Learning curve: (left to right) Liz, Cecilia, Fiona, Susana, Kerry, and Victoria at Friarage maternity unit

“We were delighted to welcome the midwives and to show them our services and share our specialist skills and we have all gained a lot from the visit. We look forward to continuing this mutually beneficial partnership and support network in the future for the benefit of patients here, and in Ghana.” 17

Ticket to a smooth and speedy discharge GARA ward staff at the Friarage Hospital have introduced a new scheme to ensure patients are kept fully informed about their hospital journey. The team are issuing ‘my discharge tickets’ to create a smooth and in many cases more speedy discharge home while also helping patients and their families become more involved and informed. Each ticket has a number of sections which link in with a patient’s journey from admission through to discharge. Occupational therapists, physiotherapists and nurses update each section of the discharge ticket after discussion with the patient. Daily goals are agreed and patients can see that achieving these will take them another step closer to discharge. A red/amber/green (RAG) rating process is used which links with the ward’s patient status at a glance board, so at the bedside the same information and progress can be seen by staff, patients and relatives alike. The Gara team were inspired to review their whole patient discharge process after attending a three day workshop. It is hoped the new discharge tickets will promote clear and open communication with patients and their families as well as ensuring all planned care is individually tailored. Clinical matron Karen Harwood said: “Ward manager Keir Rumins and the whole Gara team have done some fantastic work following on from the discharge workshops and I am very proud of what they have achieved. “Patients are already starting to see the benefit; with one recently commenting on what a smooth discharge home she experienced.” It is now hoped the scheme can be rolled out across other wards in the trauma division.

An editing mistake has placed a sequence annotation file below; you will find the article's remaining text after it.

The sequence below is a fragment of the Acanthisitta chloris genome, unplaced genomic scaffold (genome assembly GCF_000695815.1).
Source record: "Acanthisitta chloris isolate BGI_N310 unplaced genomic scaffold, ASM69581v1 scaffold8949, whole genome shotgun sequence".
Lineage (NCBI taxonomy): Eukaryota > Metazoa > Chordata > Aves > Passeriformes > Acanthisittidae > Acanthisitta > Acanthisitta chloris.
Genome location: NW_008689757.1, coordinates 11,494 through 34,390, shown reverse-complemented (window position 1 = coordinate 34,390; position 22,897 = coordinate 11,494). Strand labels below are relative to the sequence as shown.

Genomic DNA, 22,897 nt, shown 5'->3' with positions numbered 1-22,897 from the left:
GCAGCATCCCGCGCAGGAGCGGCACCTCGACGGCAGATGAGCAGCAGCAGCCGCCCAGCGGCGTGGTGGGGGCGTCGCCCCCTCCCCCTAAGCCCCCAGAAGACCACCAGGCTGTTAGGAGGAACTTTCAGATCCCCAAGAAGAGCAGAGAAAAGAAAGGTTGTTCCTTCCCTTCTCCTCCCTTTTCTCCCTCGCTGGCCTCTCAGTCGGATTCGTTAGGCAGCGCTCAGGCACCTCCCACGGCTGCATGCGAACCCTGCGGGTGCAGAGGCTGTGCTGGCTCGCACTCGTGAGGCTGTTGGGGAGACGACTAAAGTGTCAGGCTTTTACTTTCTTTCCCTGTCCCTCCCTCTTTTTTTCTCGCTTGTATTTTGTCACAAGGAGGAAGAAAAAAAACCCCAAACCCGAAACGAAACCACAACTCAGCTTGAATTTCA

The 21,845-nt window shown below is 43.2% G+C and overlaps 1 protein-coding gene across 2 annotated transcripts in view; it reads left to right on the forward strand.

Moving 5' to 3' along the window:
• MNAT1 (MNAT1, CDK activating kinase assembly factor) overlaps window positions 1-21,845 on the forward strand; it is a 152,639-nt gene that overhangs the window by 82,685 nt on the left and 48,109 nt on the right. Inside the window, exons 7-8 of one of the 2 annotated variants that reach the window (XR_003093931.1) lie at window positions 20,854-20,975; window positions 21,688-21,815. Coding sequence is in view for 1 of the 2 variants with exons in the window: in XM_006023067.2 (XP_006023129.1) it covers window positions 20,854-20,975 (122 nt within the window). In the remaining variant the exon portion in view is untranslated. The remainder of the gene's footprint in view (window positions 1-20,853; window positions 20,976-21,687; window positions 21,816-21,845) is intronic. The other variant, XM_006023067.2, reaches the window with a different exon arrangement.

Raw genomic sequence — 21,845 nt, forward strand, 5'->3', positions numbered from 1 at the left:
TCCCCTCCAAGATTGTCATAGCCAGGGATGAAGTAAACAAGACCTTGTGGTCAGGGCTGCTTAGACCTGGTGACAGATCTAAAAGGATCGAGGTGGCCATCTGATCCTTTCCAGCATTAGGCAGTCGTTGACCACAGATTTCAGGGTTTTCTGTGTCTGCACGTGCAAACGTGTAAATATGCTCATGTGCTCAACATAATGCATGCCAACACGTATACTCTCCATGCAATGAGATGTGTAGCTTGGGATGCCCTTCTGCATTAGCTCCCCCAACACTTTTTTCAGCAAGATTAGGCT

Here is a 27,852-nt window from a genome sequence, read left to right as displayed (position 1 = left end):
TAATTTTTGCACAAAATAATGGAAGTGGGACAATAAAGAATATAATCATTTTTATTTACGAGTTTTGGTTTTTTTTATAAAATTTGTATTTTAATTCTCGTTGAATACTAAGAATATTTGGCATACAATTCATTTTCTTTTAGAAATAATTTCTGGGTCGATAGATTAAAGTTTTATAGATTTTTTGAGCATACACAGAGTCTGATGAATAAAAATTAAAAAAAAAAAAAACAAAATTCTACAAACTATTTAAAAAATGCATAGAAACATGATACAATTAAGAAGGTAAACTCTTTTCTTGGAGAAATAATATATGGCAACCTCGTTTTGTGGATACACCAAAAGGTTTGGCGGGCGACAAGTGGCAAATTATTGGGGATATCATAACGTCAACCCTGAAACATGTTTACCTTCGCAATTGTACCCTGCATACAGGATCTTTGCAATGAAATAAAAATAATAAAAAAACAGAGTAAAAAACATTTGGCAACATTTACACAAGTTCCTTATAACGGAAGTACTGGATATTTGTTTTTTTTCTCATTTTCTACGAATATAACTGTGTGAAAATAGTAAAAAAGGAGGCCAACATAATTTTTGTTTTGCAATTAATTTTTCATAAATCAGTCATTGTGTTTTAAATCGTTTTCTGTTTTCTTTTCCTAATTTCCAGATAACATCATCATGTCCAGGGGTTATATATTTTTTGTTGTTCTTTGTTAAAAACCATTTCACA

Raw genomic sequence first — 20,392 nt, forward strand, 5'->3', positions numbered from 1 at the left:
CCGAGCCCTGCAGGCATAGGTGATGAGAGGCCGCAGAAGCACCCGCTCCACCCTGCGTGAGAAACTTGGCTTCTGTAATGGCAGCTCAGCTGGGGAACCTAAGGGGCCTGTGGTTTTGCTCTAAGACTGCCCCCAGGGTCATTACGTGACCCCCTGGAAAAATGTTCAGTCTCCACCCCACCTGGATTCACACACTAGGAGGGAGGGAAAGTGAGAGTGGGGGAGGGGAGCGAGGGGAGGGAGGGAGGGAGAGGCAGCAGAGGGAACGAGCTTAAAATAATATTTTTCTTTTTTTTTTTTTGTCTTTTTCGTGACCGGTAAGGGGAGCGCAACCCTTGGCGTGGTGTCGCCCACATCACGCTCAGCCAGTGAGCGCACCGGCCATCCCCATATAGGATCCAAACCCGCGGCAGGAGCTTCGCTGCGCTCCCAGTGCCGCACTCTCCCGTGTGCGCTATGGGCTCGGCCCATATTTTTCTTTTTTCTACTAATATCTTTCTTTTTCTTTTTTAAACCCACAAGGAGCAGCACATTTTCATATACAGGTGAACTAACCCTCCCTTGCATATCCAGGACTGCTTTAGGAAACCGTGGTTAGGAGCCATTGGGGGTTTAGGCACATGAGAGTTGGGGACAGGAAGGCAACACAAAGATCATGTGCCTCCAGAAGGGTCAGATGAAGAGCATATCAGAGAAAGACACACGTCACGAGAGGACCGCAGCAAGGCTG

Recipients of the long service awards with Marjorie McDonald front centre